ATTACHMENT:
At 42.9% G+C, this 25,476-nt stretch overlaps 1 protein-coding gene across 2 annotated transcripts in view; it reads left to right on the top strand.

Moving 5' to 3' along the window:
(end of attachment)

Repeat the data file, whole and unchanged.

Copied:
At 42.9% G+C, this 25,476-nt stretch overlaps 1 protein-coding gene across 2 annotated transcripts in view; it reads left to right on the top strand.

Moving 5' to 3' along the window: